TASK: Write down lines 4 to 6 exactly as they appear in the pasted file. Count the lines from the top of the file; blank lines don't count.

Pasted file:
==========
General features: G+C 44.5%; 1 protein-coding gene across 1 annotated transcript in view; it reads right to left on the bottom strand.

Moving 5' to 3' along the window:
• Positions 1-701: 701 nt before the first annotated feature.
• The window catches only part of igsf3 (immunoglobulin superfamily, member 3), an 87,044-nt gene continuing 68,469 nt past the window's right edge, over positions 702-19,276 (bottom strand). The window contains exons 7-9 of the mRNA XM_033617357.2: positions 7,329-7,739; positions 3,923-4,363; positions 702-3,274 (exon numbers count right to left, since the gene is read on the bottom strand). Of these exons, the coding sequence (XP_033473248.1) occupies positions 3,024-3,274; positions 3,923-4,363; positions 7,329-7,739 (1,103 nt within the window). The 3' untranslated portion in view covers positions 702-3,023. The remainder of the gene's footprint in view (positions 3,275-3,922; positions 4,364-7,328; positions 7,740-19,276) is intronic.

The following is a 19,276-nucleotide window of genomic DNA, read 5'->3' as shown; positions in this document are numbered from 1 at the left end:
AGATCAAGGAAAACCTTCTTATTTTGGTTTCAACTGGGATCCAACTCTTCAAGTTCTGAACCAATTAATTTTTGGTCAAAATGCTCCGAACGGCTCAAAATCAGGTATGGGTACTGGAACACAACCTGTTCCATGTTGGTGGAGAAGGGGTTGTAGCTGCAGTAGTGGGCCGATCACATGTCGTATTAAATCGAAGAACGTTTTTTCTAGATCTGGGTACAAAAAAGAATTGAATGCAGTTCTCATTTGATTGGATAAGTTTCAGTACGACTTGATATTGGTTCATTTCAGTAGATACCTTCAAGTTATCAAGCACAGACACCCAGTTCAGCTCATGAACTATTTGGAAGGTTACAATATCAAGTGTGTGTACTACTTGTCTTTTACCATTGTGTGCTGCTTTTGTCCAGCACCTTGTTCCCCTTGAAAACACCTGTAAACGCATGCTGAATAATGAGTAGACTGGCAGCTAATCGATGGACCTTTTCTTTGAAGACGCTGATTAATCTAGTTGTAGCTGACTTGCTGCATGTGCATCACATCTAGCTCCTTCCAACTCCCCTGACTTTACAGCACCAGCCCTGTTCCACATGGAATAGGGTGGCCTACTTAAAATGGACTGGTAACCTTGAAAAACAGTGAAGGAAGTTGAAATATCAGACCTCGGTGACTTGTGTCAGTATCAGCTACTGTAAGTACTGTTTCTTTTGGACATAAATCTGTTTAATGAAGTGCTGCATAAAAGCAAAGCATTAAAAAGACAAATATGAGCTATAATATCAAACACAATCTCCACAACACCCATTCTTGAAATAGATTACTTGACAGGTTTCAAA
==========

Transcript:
• The window catches only part of igsf3 (immunoglobulin superfamily, member 3), an 87,044-nt gene continuing 68,469 nt past the window's right edge, over positions 702-19,276 (bottom strand). The window contains exons 7-9 of the mRNA XM_033617357.2: positions 7,329-7,739; positions 3,923-4,363; positions 702-3,274 (exon numbers count right to left, since the gene is read on the bottom strand). Of these exons, the coding sequence (XP_033473248.1) occupies positions 3,024-3,274; positions 3,923-4,363; positions 7,329-7,739 (1,103 nt within the window). The 3' untranslated portion in view covers positions 702-3,023. The remainder of the gene's footprint in view (positions 3,275-3,922; positions 4,364-7,328; positions 7,740-19,276) is intronic.

The following is a 19,276-nucleotide window of genomic DNA, read 5'->3' as shown; positions in this document are numbered from 1 at the left end:
AGATCAAGGAAAACCTTCTTATTTTGGTTTCAACTGGGATCCAACTCTTCAAGTTCTGAACCAATTAATTTTTGGTCAAAATGCTCCGAACGGCTCAAAATCAGGTATGGGTACTGGAACACAACCTGTTCCATGTTGGTGGAGAAGGGGTTGTAGCTGCAGTAGTGGGCCGATCACATGTCGTATTAAATCGAAGAACGTTTTTTCTAGATCTGGGTACAAAAAAGAATTGAATGCAGTTCTCATTTGATTGGATAAGTTTCAGTACGACTTGATATTGGTTCATTTCAGTAGATACCTTCAAGTTATCAAGCACAGACACCCAGTTCAGCTCATGAACTATTTGGAAGGTTACAATATCAAGTGTGTGTACTACTTGTCTTTTACCATTGTGTGCTGCTTTTGTCCAGCACCTTGTTCCCCTTGAAAACACCTGTAAACGCATGCTGAATAATGAGTAGACTGGCAGCTAATCGATGGACCTTTTCTTTGAAGACGCTGATTAATCTAGTTGTAGCTGACTTGCTGCATGTGCATCACATCTAGCTCCTTCCAACTCCCCTGACTTTACAGCACCAGCCCTGTTCCACATGGAATAGGGTGGCCTACTTAAAATGGACTGGTAACCTTGAAAAACAGTGAAGGAAGTTGAAATATCAGACCTCGGTGACTTGTGTCAGTATCAGCTACTGTAAGTACTGTTTCTTTTGGACATAAATCTGTTTAATGAAGTGCTGCATAAAAGCAAAGCATTAAAAAGACAAATATGAGCTATAATATCAAACACAATCTCCACAACACCCATTCTTGAAATAGATTACTTGACAGGTTTCAAA